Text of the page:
A quick look to the top of the hill where the path to the museum lay was enough to discourage a return trip the same way. Oh well, where there is river there must be road, right? A quick look down at my hands showed me which direction was left (thank you L), and so left I went.

It’s been beautiful weather in Edmonton these last few days. Today it had hit 20 degrees before I had even left for lunch, great weather for a stroll. I nodded at joggers as I plodded forward, trying to find a way back up to Jasper Ave. Joggers may not be the friendliest people in the city, but at least they are too distracted by their own pain to sneer at my ragged appearance. (I definitely heard at least one runner muttering to themselves, “Feel the Pain, Love the Pain”. Strange.) I walked for about ten minutes, bobbing my head in time to the Beatles and MGMT, before I finally realized that I recognized nothing. The bridge I was approaching was not one I knew. The road signs did not ring any bells. Even the large curve in the river was not familiar.

I had misplaced myself.

I shuffled through my Ipod to find an appropriate playlist for being lost before continuing on my way. (In case you are wondering, I chose “All by Myself” by Celine Dion, “Canada is Really Big” by the Arrogant Worms, “Always Find Your Way Back Home” by Hannah Montana and “Far Away Boys” by Flogging Molly.) Since logic dictated that I turn north, I walked along the river until I found a road crossing and headed up and away from the river. There were still no recognizable street signs or bus numbers but I was optimistic (how can you not be optimistic, grooving to the Arrogant Worms or Miley Cyrus?). The road started to curve, and still I trudged forward. A half hour had already passed and I was going to be late getting back to work. As my super cute red flats squeezed dents into my feet I started to resent the nice weather. Sunshine? It felt more like heat from a microwave! Thank you Global Warming!

Halfway through Flogging Molly my Ipod died, adding to my frustration. I decided to take a quick break and leaned against the large mesh fence lining the road. My feet felt broken, my jeans were too tight, and my shirt was wet with sweat. This was not a pretty picture. Apparently I am not one of those girls who can be gorgeous while exercising.

Those bitches.

My only consolation was the reminder that no adventure story is complete without a bit of adversity. With a determined nod, I started to push away from the fence when I was literally struck from behind. A golf ball to the bottom! Hadn’t I suffered enough indignity? I turned to glare but the golfers were too far away to be intimidated. At least the mystery of the large mesh fence was explained. Apparently I had stumbled past a driving range. While I am sure David would say the golf ball was sucked in by the gravitational pull of my ass (caused by a diet of too many fuzzy peaches), I prefer to think it was just unlucky. Either way, the hit gave me the perfect motivation to continue on!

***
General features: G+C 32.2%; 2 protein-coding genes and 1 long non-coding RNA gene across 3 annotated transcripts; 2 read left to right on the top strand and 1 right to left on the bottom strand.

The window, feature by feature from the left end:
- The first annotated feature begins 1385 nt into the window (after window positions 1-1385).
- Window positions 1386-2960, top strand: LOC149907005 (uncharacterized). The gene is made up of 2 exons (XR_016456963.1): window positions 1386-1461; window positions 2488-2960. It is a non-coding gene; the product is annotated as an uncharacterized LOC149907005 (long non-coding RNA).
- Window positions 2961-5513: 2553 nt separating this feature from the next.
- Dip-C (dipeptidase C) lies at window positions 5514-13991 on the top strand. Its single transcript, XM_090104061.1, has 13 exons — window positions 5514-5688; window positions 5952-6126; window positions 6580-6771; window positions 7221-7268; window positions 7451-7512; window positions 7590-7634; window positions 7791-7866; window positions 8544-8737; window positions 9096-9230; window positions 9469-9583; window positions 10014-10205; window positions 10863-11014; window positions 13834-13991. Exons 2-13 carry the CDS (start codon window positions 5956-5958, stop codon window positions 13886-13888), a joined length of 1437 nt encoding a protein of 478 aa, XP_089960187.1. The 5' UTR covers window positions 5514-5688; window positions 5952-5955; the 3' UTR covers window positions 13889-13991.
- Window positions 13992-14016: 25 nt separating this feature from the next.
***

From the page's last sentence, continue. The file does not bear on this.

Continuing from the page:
I was no longer traveling straight north as the road was curving south (once again, to the people in charge of city planning for Edmonton, what’s the point in a road that goes North only to turn south again? Couldn’t you have just built a road going East?). I no longer cared about my poor broken feet, or my dust stained jeans, and when I spotted a sketchy looking path that looked like it when in the general direction I needed, I took my chance.

I darted across the street (looking both ways before crossing) and half climbed, half crawled up the steep dusty path. Much to my later disgust, I muttered the words “Feel the Pain, Love the Pain” to myself as I dug my formerly adorable flats into the ground to create foot holes. Had my Ipod not died this would have been a perfect “Eye of the Tiger” moment.

The path started to level out and, once on firm ground, I bent over to the knees in victory. With a deep breath I filled my lungs and finally stood up straight only to have my entire victory cheapened.

The path that I had suffered on, trudged up and defeated opened out onto the middle of a stair case. At the top of the stairs lay 120th street and Jasper Ave, a few blocks away from my work. At the bottom lay, to my disgust, the exact spot where I had been standing before. Had I not darted across the street when I did, I could have walked like a sane person to the cross walk and climbed the stairs rather than courting my doom on the fake path from hell.

But where would the adventure have been in that?


(April 2010)